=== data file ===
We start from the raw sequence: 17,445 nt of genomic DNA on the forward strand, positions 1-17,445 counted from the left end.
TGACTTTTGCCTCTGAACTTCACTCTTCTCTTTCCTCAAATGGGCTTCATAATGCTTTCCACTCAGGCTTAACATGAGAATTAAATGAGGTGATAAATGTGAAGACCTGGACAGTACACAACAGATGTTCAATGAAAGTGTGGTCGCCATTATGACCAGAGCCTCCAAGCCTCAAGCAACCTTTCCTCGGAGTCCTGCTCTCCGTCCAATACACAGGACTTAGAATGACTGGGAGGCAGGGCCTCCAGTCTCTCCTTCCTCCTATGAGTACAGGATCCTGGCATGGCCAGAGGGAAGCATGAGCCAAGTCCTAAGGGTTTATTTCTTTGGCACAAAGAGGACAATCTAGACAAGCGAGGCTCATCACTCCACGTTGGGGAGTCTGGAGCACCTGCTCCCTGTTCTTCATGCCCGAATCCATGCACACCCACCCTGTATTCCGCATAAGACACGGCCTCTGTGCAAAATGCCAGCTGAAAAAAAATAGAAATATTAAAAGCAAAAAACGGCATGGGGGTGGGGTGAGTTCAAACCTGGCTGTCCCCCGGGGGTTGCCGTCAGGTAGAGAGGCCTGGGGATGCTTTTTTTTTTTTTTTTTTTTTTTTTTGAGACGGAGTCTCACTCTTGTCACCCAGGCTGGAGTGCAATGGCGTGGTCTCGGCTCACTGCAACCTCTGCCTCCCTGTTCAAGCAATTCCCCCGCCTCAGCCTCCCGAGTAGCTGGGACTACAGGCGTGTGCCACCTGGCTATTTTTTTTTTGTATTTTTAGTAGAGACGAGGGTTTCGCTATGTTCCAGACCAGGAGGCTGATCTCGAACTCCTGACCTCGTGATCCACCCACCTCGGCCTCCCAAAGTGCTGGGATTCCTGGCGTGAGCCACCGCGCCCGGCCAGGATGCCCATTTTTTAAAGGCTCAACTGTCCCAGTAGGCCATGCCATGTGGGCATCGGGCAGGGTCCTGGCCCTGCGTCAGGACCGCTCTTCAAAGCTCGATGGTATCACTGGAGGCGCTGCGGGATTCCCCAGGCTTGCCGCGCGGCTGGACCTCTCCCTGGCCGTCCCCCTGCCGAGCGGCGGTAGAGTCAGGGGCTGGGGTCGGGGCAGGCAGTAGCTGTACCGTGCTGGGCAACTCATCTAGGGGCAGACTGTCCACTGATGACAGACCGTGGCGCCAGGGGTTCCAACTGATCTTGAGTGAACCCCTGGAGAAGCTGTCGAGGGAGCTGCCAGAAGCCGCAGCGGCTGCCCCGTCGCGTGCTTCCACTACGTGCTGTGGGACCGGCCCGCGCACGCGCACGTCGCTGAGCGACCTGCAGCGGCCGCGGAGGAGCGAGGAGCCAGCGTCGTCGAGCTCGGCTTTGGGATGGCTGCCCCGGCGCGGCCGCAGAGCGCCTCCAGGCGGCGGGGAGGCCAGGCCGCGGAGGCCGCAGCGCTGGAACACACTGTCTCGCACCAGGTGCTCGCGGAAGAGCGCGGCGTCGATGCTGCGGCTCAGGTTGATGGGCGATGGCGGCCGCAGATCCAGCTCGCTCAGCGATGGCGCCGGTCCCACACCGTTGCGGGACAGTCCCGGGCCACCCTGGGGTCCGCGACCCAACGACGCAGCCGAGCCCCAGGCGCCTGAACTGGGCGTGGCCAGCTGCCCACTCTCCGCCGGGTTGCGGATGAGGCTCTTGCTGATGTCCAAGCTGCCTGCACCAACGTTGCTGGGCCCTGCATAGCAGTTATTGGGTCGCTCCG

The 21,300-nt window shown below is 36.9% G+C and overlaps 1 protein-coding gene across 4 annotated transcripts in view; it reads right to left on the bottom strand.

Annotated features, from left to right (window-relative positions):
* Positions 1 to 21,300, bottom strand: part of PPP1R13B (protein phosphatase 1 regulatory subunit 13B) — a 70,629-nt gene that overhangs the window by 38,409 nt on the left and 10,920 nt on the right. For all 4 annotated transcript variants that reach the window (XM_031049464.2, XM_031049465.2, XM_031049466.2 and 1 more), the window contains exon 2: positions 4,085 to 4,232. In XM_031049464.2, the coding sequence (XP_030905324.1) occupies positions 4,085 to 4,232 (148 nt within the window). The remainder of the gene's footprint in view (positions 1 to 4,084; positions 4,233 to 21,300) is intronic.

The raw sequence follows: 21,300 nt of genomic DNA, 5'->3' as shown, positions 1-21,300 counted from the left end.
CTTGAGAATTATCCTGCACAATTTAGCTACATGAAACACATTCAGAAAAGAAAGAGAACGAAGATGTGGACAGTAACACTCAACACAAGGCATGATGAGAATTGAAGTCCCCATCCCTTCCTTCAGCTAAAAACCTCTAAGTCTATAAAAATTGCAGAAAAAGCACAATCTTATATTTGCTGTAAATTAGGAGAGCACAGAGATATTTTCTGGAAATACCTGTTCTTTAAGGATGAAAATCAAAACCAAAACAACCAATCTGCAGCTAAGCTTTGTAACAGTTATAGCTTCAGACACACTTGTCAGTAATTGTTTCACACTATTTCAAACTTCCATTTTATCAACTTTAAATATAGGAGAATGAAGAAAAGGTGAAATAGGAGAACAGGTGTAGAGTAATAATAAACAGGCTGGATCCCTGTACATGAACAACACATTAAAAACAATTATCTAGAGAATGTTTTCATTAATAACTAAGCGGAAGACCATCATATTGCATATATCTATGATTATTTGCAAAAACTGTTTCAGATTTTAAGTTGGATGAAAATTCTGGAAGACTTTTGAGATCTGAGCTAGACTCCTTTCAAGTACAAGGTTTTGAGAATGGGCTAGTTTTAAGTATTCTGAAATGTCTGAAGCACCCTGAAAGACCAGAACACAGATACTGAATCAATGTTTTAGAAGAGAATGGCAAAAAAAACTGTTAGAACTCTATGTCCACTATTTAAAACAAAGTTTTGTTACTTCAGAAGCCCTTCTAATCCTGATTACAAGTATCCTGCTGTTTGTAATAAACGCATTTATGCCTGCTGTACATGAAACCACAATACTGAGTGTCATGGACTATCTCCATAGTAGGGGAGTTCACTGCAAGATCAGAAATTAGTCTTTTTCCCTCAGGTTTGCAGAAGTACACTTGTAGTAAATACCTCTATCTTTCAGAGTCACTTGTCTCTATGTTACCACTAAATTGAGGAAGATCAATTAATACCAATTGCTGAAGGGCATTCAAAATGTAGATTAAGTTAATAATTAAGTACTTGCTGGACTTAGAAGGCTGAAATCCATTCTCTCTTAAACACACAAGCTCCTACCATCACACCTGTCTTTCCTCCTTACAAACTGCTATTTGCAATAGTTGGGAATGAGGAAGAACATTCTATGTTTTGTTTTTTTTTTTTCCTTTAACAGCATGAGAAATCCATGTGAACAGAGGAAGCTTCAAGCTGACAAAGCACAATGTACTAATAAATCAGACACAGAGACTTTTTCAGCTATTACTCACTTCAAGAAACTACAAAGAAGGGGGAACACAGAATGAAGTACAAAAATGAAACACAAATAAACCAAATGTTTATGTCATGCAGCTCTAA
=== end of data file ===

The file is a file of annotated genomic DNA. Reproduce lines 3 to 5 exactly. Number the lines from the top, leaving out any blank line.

The 21,300-nt window shown below is 36.9% G+C and overlaps 1 protein-coding gene across 4 annotated transcripts in view; it reads right to left on the bottom strand.

Annotated features, from left to right (window-relative positions):
* Positions 1 to 21,300, bottom strand: part of PPP1R13B (protein phosphatase 1 regulatory subunit 13B) — a 70,629-nt gene that overhangs the window by 38,409 nt on the left and 10,920 nt on the right. For all 4 annotated transcript variants that reach the window (XM_031049464.2, XM_031049465.2, XM_031049466.2 and 1 more), the window contains exon 2: positions 4,085 to 4,232. In XM_031049464.2, the coding sequence (XP_030905324.1) occupies positions 4,085 to 4,232 (148 nt within the window). The remainder of the gene's footprint in view (positions 1 to 4,084; positions 4,233 to 21,300) is intronic.